- One third of men are unaware of the specific issues for women to reach the top (even with equal skills and qualifications).
- Unless there are specific initiatives in place and the management and corporate culture are aligned, the numbers don’t move.
- Adapting recruitment situations and processes as well as succession planning policies can minimize the barriers and can improve the odds for women’s success
- Encouraging inclusive mentoring practices can improve corporate culture and development of female talent.
- Creating an corporate culture that values work/life balance, not only benefits women, but benefits men and improves employee engagement overall.
So clearly, in order for a company to succeed in today’s demanding environment, the talents and natural skills of both men and women are required. This report shows that women share men’s ambition to reach the top but that much needs to be done still to build men’s awareness to the specific barriers women face. Positive results are possible if gender-neutral performance models are developed and an inclusive corporate culture exists and welcomes diverse leadership styles at all levels of the organization.
What’s Happening at SAP?
The good news is that SAP at a corporate level, is already following many of the best practices outlined by McKinsey in the graphic above.
- Gender diversity is at the top of the strategic agenda – Under the Sustainability umbrella bringing forward innovations through diversity and inclusion. SAP recognizes that a diverse employee-base improves our chances to identify with our diverse customer-base as well as increase our chances of success when developing business in new markets, or when creating new innovations in our labs.
- CEO commitment – Jim Hagemann Snabe was BWN Executive sponsor from 2010-2013, replaced by Anka Wittenberg. CEO and executive team’s visible monitoring of progress in gender diversity programs, as shown through Franck Cohen’s leadership (SAP Franck Cohen Diversity Master 24.6.13) among others.
- Developing women as leaders…
- The training offered to SAP managers “Women and Men Leading Together”, and the upcoming diversity and inclusion curriculum is a positive step to build awareness and challenge people’s assumptions.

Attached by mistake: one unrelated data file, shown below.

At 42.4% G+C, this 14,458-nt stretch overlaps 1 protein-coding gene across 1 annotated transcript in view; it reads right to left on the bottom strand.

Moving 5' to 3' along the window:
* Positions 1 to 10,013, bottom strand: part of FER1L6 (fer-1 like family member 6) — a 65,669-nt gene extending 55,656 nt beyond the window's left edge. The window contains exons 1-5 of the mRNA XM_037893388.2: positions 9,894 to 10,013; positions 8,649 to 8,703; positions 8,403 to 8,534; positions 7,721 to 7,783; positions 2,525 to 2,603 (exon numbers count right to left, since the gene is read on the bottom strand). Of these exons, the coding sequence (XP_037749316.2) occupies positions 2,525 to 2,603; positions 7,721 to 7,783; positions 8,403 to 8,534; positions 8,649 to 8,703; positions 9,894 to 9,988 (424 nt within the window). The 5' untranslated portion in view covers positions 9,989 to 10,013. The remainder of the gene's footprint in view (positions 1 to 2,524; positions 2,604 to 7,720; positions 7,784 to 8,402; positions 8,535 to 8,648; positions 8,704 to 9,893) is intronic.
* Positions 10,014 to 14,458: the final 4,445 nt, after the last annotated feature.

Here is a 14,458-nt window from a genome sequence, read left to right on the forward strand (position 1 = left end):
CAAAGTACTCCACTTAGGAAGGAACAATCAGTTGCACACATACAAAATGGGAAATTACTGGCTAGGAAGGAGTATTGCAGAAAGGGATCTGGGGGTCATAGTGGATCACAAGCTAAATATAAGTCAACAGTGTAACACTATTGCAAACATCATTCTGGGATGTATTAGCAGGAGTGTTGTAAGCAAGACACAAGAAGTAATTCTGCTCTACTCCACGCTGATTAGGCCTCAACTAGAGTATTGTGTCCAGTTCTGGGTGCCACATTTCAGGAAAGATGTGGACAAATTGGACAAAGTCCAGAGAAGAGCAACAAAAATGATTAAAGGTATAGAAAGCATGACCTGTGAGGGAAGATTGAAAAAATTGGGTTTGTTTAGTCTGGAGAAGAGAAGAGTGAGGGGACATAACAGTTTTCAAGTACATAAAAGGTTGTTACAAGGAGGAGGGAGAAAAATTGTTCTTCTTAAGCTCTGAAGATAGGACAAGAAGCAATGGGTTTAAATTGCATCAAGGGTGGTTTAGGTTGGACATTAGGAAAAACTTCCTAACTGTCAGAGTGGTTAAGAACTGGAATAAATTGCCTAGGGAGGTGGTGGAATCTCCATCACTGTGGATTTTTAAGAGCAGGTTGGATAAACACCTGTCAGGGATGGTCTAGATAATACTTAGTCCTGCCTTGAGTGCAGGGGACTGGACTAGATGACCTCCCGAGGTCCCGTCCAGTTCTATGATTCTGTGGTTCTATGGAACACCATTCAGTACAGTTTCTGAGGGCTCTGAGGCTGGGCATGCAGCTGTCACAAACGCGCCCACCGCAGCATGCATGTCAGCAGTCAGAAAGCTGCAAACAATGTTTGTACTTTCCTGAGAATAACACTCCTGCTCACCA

- SAP has many other programs in place as shown on the Corporate portal and Diversity@SAP Community, including Sponsoring support and Mentoring.
- Networks and role models:
- Business Women’s Network global coordination and messaging
- Centralized tracking of employee networks and support programs
- Supported by collective enablers – clearly a focus for SAP and a work in progress…
- Inclusive programs
- Gender diversity indicators
- HR Policies and Processes
In conclusion, we all should be seeing results from this movement at SAP and are indeed part of the reason it is taking shape! The morning we dedicated to this subject, and the key learnings we took away, build on the momentum and provide a solid foundation from which we may continue to build a common understanding and improve the gender balance at SAP.
Please take the time to listen to the video McKinsey presents Women Matter research to SAP with Franck Cohen (available on Media Share for SAP employees) or review McKinsey’s Women Matter research on their website, and add your comments!
As a final note, BWN France also celebrated it’s 5th anniversary on this day! In addition to thanking to our sponsors, Eric Fenollosa SAP Labs Paris and Franck Cohen, I’d like to thank Valérie Vezinhet, Myriam Brame for their support and collaboration as well as all of the women and men who attended the event (there was room for more). BWN France leadership team is a group of women who each drive initiatives that we are passionate about and that benefit our 330 members (both men and women) to provide opportunities for career growth. Many thanks to the BWN France leadership team, Laure Le Bars, Nathalie Chateau, and Christele Lyn Rentsch for co-organizing this event as well as Ghislaine Martin, Valérie Le Lay, Lydialle Chateigner, and Amy Sellers for their help.